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IoT ecosystemAs the number Internet of Things (IoT) projects that get launched continues to gain momentum, a new report from Ericsson, a provider of networking equipment, suggests telecommunications carriers and managed service providers will be jockeying for position in the years ahead.

Today, most telecommunications providers are focused mainly on providing cellular connectivity and networking services that enable IoT applications. But, the Ericsson report makes it clear most carriers have ambitions that extend to providing managed services as well as turnkey IoT application services. Those ambitions should lead to a significant amount of “coopetition” across the entire IoT space, says Warren Chaisatien, global head of IoT customer engagement marketing for Ericsson.

In some cases, telecommunications carriers will be content to provide connectivity and networking services, explains Chaisatien. In other circumstances, they will look to provide additional managed services. At the top end of the opportunity, they may also choose to develop their own applications or create an ecosystem by partnering with third-party application service providers, says Chaisatien.

MSP options

MSPs, meanwhile, will need to decide to what degree they want to partner with those carriers. Every IoT application will require some level of connectivity. But, MSPs might decide to provide networking and application services of their own or act as an agent of a carrier providing those services. Obviously, there’s more IoT money to be made when an MSP provides their own services. But as practical matter, the number of IoT use cases is so broad that no one MSP is likely to be able to cover all the possibilities themselves.

MSPs, however, may never have to establish any kind of formal relationship with telecommunications carriers. Providers of communications services such as Twilio are leveraging their relationship with cloud service providers such as Amazon Web Services (AWS) to provide connectivity for IoT applications.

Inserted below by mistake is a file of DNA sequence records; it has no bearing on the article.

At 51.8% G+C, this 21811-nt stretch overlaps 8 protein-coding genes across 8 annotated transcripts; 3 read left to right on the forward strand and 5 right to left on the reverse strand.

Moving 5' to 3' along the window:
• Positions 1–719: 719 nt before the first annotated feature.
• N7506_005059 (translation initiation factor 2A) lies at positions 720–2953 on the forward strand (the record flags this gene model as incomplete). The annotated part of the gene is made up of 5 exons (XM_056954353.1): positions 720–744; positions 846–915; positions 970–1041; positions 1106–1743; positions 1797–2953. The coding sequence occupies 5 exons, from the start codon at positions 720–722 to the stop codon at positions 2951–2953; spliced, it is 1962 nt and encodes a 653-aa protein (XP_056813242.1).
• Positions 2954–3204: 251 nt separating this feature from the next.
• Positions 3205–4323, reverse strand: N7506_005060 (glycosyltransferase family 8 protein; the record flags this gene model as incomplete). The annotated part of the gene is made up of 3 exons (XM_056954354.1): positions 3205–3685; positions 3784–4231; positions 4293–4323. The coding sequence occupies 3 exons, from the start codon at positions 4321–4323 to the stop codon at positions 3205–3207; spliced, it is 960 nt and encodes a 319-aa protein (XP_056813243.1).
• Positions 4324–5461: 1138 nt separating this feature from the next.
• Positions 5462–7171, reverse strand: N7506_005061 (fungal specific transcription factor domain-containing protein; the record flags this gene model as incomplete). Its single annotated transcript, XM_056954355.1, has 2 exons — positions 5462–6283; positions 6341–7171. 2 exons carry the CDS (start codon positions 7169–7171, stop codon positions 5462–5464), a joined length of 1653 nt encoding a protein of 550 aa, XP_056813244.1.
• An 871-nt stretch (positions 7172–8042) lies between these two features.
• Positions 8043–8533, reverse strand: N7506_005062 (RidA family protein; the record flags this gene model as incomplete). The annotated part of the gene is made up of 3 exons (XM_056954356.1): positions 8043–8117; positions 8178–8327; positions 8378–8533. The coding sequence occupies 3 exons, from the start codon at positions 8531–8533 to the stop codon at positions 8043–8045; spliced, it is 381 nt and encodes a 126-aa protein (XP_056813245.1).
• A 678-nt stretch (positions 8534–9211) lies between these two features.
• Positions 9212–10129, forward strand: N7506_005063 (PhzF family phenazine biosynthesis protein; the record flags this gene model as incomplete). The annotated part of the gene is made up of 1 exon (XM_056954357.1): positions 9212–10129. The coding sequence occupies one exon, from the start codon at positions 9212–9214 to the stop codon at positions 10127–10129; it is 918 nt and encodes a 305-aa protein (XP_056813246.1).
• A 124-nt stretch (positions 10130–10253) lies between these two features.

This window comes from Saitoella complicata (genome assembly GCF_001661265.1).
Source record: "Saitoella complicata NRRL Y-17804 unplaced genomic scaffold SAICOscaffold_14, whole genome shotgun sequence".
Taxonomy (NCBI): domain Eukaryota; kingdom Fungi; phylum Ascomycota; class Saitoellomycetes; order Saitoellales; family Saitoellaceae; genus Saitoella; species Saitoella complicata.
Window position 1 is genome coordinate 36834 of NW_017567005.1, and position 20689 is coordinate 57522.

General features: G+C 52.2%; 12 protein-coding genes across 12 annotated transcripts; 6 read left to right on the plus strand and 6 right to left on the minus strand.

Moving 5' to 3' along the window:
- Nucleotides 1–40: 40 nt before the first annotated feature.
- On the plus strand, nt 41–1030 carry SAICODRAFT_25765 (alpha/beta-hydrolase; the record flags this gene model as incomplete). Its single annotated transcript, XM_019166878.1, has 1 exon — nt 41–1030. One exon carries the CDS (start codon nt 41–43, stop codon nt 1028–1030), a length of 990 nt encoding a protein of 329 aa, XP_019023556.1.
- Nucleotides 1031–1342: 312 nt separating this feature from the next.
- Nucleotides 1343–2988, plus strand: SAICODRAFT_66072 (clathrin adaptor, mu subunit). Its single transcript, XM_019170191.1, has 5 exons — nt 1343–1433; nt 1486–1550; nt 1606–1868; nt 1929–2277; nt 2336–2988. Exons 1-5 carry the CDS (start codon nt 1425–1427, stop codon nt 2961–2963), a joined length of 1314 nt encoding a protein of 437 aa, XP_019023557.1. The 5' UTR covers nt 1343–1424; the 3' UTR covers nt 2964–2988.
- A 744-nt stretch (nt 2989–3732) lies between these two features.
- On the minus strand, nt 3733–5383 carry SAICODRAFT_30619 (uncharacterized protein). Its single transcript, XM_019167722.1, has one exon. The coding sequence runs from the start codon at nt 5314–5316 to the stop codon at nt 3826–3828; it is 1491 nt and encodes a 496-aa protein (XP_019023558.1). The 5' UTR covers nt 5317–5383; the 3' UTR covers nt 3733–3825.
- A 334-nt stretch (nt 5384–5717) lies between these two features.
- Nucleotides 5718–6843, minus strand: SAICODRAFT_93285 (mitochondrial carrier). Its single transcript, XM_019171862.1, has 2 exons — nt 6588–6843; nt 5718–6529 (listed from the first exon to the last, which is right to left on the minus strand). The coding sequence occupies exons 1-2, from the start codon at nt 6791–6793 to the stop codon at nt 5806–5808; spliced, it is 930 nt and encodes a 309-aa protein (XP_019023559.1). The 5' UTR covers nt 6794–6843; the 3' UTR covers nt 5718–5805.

Chaisatien notes that carriers are anxious to foster IoT opportunities. They are being especially aggressive about cellular networking pricing offered to enterprise IT organizations deploying IoT applications, says Chaisatien.

Preparing for the future

In the meantime, MSPs should keep track of how much IoT application code is starting to move to edge of the network. While connecting devices to the Internet may seem simple enough, IoT applications will be among the most complex distributed computing applications ever built or deployed. It’s simply not feasible to transfer massive amounts of data across a network to be centrally processed and analyzed. Much of the processing involving IoT applications will need to occur on IoT gateways deployed at the edge of the network.

The number of internal IT organizations capable of building, deploying, and managing those applications on their own is extremely limited. Most organizations will be looking for a significant amount of external expertise. In fact, IoT applications may represent the single largest greenfield opportunity to come down the proverbial MSP pike in recent memory. That opportunity is only going to expand as 5G networking services enable, for example, computer vision applications to be deployed at the edge of the network, adds Chaisatien.

Clearly, IoT relationships between carriers, MSPs, and vendors will be complicated. But as is often the case in IT, whoever own the customer relationship will be in the best position to dictate terms and conditions.

Photo: Sergio Foto/

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Mike Vizard

Posted by Mike Vizard

Mike Vizard has covered IT for more than 25 years, and has edited or contributed to a number of tech publications including InfoWorld, eWeek, CRN, Baseline, ComputerWorld, TMCNet, and Digital Review. He currently blogs for IT Business Edge and contributes to CIOinsight, The Channel Insider, Programmableweb and Slashdot. Mike blogs about emerging cloud technology for Smarter MSP.

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